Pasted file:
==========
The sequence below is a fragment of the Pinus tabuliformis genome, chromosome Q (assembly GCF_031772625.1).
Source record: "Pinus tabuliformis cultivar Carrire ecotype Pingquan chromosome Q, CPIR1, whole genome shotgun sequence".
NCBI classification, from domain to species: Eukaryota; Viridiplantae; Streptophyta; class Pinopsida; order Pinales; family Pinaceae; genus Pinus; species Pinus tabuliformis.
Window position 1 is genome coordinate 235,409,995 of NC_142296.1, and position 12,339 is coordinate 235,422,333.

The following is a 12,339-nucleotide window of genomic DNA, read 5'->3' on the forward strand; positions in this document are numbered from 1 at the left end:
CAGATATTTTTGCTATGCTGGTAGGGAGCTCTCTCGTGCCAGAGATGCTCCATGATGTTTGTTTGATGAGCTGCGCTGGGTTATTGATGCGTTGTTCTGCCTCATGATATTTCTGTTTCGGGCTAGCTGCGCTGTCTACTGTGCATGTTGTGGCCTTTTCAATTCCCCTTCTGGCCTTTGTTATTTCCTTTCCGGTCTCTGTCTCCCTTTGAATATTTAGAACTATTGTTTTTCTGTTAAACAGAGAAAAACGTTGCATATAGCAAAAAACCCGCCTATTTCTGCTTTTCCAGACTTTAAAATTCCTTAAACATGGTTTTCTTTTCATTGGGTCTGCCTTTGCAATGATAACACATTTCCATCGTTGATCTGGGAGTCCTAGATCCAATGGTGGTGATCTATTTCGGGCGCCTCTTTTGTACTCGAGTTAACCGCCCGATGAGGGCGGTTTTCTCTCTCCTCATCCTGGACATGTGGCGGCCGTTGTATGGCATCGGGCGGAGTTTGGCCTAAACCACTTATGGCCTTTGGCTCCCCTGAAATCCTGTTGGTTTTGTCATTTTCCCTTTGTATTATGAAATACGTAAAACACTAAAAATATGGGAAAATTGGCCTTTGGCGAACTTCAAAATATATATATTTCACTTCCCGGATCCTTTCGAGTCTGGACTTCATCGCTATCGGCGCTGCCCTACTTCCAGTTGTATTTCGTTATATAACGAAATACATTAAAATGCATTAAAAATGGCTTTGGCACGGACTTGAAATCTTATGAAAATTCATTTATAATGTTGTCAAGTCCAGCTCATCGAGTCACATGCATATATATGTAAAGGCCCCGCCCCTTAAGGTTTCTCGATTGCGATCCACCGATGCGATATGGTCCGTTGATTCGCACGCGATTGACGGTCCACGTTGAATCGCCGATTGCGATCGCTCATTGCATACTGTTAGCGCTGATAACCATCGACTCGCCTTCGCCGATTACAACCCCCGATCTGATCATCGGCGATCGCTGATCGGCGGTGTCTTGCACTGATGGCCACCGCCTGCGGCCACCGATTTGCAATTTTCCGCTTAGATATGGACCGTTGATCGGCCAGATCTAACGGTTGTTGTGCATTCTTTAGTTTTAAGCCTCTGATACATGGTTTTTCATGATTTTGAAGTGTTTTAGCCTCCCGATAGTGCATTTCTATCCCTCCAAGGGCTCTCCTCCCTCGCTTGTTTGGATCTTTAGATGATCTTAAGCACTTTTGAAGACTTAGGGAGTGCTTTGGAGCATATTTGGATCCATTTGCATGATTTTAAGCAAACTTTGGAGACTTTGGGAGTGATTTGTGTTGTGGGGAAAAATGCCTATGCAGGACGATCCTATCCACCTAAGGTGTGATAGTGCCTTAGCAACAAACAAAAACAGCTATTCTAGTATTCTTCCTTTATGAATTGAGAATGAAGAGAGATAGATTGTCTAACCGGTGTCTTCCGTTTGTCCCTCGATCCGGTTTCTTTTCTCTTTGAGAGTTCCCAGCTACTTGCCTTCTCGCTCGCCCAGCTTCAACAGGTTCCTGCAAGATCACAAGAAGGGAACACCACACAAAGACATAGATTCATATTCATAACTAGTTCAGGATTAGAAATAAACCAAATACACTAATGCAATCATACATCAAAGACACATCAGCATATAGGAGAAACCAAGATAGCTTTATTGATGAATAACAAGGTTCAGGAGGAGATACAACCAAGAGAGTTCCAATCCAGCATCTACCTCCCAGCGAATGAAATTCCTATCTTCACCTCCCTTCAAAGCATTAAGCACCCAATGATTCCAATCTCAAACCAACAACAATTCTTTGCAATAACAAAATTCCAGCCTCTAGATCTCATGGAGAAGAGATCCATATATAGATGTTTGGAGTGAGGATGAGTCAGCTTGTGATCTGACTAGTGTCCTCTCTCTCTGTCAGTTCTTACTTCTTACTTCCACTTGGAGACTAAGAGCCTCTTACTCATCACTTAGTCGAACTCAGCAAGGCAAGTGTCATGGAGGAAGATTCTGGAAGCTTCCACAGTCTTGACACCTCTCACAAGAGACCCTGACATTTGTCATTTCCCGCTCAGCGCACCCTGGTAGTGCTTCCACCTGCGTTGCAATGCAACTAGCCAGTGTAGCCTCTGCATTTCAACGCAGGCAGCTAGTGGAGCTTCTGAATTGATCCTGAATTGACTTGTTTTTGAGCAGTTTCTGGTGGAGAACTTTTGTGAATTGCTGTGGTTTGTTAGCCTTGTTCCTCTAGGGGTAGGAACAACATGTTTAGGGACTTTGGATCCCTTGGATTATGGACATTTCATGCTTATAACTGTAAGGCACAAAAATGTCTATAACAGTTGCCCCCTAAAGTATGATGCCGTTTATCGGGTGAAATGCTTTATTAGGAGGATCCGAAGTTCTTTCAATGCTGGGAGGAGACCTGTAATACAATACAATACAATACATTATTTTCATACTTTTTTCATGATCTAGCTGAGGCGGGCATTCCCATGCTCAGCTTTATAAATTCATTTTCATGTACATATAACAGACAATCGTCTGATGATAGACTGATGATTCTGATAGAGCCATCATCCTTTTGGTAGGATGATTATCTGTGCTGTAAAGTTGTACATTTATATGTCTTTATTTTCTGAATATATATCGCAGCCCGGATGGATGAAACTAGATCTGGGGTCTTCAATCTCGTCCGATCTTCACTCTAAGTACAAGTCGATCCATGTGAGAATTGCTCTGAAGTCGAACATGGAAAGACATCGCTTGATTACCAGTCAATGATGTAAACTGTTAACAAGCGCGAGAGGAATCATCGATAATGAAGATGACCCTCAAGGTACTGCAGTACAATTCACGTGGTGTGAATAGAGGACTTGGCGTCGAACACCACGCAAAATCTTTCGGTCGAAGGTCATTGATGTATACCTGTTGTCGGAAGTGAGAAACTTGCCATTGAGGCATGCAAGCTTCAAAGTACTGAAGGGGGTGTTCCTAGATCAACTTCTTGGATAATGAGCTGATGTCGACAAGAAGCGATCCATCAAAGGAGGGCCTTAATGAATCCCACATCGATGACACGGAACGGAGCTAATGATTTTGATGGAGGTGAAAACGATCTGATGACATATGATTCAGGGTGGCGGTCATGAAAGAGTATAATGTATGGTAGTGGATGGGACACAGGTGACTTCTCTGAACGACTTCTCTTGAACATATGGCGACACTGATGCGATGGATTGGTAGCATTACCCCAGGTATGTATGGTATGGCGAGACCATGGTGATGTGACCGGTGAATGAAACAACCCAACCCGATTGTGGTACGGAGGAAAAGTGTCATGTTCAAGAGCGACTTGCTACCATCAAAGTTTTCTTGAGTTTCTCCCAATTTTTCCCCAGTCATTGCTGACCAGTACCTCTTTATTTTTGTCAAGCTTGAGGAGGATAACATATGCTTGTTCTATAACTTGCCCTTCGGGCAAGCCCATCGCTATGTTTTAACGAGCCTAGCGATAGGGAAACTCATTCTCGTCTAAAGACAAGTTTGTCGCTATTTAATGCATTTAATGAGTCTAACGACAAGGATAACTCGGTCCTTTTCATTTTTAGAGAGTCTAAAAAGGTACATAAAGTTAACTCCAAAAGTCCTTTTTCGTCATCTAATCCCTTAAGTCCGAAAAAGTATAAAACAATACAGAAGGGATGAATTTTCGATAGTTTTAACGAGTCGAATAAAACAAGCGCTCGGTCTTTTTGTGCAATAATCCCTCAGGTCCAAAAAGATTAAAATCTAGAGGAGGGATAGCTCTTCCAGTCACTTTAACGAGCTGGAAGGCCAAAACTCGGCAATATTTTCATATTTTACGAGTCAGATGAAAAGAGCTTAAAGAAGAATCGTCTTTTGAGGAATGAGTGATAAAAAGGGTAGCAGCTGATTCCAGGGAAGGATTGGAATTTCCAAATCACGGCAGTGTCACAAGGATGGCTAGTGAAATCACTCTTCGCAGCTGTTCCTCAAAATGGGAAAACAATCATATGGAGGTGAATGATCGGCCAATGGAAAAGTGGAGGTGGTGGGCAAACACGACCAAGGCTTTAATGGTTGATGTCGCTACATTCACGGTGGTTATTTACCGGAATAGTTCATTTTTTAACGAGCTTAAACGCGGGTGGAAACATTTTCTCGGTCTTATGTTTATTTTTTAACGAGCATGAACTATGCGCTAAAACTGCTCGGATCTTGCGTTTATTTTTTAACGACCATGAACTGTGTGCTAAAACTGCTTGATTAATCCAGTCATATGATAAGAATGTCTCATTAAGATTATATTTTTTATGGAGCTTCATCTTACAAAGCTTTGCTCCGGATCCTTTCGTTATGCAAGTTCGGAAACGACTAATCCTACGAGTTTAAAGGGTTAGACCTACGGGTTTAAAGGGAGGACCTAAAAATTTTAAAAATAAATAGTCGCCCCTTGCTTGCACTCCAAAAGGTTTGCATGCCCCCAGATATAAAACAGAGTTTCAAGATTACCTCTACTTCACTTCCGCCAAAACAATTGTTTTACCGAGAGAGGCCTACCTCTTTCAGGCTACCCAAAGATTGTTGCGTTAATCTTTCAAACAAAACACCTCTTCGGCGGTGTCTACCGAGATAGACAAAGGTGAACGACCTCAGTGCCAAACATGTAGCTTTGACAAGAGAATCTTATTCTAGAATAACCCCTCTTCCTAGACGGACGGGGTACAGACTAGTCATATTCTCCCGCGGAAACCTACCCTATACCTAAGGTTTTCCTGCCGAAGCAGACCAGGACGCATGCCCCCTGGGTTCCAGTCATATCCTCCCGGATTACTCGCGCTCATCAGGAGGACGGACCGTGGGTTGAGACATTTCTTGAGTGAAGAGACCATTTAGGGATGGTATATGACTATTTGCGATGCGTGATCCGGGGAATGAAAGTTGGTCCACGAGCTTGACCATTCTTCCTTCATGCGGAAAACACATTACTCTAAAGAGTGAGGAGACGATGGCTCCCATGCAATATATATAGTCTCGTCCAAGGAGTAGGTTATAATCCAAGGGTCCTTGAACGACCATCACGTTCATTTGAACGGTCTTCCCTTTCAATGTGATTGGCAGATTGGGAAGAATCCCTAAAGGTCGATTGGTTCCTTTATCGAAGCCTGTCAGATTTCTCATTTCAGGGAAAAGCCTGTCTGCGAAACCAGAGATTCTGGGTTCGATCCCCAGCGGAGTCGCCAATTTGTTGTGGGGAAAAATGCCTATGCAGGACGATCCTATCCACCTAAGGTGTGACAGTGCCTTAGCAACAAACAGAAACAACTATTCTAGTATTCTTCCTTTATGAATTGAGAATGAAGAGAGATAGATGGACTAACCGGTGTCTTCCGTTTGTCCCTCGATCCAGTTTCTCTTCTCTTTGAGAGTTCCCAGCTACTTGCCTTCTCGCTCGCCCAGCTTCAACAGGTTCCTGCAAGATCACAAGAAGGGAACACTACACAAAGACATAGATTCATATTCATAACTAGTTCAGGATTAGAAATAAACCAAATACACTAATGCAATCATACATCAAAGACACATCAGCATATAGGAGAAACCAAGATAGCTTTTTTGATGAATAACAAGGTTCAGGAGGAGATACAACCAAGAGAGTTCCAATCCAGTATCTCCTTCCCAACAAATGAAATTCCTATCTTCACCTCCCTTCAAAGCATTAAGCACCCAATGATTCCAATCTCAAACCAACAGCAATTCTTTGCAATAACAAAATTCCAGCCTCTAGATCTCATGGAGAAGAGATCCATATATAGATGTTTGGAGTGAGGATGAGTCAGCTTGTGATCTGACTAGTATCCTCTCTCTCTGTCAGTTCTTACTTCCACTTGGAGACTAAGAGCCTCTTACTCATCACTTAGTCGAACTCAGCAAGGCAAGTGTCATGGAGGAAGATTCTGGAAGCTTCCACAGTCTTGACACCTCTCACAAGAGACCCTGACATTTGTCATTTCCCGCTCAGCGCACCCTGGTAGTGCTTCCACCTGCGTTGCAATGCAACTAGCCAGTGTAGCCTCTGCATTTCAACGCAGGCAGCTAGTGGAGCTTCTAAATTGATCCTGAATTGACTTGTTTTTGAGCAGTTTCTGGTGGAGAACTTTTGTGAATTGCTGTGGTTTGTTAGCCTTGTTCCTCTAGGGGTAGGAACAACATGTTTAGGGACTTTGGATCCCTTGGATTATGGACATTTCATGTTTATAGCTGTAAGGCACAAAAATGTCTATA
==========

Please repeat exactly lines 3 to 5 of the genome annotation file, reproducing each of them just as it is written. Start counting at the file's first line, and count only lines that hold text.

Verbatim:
NCBI classification, from domain to species: Eukaryota; Viridiplantae; Streptophyta; class Pinopsida; order Pinales; family Pinaceae; genus Pinus; species Pinus tabuliformis.
Window position 1 is genome coordinate 235,409,995 of NC_142296.1, and position 12,339 is coordinate 235,422,333.

The following is a 12,339-nucleotide window of genomic DNA, read 5'->3' on the forward strand; positions in this document are numbered from 1 at the left end: